Naturally, modifications will be necessary for older adults who find it tricky to sit cross-legged for extended periods of time. Keep sessions on the shorter side, choose a comfortable position (you can even meditate lying down), and use a meditation guide developed specifically for older adults with dementia.

Cook or bake a special family recipe together.

Many memories are made in the kitchen. Help your loved one revisit those special moments by cooking or baking a traditional family meal together. Preparing food involves all five senses—the savory aromas, delectable tastes, and vibrant colors of your meal could be the keys to unlocking previously unattainable memories.

To simplify things, measure and chop ingredients ahead of time. If you can, try to incorporate brain-healthy foods such as salmon, leafy greens, or beans and legumes. Research has shown that older adults who consume nutritious foods have a better chance of fighting the progression of cognitive decline.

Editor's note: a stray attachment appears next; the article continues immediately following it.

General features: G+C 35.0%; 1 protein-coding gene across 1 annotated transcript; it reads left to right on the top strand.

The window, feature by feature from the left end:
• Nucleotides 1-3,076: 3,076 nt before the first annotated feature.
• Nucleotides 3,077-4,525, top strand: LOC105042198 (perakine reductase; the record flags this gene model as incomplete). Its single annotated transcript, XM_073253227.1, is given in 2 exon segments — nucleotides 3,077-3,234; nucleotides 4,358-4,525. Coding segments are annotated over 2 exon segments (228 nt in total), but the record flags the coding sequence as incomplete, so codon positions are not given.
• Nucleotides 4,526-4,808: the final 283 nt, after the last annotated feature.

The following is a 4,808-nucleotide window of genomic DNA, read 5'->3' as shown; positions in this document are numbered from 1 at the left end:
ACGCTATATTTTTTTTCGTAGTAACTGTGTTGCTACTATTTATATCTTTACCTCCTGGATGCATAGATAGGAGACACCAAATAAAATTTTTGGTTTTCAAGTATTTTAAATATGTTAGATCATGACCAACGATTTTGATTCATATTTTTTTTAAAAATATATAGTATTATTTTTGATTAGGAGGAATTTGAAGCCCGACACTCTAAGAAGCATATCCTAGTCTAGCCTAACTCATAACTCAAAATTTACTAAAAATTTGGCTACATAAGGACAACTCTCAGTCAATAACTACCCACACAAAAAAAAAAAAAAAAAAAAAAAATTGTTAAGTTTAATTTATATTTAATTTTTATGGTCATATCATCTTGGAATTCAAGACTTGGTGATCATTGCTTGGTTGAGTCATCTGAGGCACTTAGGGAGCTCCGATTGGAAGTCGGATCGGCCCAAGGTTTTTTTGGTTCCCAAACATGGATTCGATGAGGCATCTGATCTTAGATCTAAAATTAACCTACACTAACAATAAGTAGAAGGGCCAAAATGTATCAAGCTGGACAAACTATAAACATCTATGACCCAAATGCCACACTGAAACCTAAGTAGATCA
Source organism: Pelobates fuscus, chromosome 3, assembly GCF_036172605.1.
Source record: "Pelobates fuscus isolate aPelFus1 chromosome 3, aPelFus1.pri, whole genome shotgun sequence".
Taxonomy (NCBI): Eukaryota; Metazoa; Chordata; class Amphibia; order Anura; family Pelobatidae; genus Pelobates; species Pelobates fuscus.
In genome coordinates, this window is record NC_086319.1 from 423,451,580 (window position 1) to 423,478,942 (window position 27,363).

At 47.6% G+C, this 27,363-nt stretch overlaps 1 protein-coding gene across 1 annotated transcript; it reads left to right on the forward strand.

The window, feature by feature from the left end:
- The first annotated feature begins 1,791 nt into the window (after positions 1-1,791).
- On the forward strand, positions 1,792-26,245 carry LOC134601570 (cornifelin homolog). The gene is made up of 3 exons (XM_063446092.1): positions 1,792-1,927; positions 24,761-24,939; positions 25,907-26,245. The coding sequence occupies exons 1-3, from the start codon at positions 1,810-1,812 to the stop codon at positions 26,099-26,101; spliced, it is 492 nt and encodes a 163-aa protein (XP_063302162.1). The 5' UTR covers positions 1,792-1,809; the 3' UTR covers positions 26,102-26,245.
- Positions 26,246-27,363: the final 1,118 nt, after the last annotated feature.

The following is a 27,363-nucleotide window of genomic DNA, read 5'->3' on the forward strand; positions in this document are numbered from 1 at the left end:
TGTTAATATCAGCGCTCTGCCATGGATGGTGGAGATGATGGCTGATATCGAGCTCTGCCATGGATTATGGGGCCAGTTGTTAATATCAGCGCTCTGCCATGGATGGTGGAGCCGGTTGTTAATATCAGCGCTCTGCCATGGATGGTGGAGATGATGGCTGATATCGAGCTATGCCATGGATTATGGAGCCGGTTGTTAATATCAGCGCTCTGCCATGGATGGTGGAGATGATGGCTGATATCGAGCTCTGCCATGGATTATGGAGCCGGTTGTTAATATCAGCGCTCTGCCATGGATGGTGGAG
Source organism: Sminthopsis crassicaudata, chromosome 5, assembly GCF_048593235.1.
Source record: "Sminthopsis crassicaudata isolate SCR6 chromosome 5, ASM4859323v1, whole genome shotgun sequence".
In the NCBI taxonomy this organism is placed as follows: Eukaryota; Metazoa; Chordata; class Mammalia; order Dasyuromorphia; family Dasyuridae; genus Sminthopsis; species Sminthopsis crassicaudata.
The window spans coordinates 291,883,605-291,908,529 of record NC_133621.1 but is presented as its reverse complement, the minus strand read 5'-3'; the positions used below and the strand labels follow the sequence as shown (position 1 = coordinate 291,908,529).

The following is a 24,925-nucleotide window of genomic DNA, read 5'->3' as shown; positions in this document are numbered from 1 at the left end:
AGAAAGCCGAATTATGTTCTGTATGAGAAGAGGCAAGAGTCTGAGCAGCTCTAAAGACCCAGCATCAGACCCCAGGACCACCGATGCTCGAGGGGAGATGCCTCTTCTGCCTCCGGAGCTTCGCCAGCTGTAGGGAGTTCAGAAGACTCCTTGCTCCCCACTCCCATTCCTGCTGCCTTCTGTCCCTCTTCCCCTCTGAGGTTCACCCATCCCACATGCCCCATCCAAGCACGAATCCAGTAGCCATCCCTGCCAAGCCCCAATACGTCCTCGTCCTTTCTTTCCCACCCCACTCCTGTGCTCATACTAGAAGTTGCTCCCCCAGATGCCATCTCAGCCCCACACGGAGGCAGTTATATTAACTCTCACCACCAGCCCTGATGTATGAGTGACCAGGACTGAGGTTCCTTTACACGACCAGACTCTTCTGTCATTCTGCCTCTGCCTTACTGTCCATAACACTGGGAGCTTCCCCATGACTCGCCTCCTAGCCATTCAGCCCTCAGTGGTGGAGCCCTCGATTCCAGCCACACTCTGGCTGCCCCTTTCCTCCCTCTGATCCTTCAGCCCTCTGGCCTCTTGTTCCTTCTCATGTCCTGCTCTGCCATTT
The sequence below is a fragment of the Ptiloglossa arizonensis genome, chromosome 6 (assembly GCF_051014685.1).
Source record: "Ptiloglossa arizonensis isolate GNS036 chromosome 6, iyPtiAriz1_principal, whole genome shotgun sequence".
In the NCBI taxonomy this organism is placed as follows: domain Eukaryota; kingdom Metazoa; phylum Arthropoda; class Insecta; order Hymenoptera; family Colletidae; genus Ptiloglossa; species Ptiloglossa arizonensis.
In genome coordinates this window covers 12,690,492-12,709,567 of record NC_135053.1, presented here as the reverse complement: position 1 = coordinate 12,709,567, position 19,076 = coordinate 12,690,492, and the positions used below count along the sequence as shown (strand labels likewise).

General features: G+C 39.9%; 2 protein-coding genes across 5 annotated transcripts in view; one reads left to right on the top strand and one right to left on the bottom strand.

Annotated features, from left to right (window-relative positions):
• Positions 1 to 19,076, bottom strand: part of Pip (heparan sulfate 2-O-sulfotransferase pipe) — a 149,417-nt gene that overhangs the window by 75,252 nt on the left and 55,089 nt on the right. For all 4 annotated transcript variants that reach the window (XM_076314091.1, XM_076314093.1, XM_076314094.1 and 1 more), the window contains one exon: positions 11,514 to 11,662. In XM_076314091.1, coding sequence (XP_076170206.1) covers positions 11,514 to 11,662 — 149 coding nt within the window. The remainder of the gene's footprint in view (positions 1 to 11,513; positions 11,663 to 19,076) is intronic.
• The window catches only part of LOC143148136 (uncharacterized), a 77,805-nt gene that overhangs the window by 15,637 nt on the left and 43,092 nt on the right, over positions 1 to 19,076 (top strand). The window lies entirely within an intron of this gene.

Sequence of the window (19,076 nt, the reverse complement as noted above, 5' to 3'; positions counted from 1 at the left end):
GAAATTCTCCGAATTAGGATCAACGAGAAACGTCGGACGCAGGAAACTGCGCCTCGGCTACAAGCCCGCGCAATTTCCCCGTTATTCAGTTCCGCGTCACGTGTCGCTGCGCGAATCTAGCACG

It’s never easy to watch a loved one experience dementia. At Provision Living, we’ll be with you every step of the way. With access to a range of resources and activities, our community members are given the best chance at living a fulfilling and happy life. If you want to learn more about senior living options, our dedicated care consultants. are just a phone call away.

 

This article is for educational purposes only. If you have any questions about memory loss or other dementias, please consult a physician. 

Image Credit: Istock Photos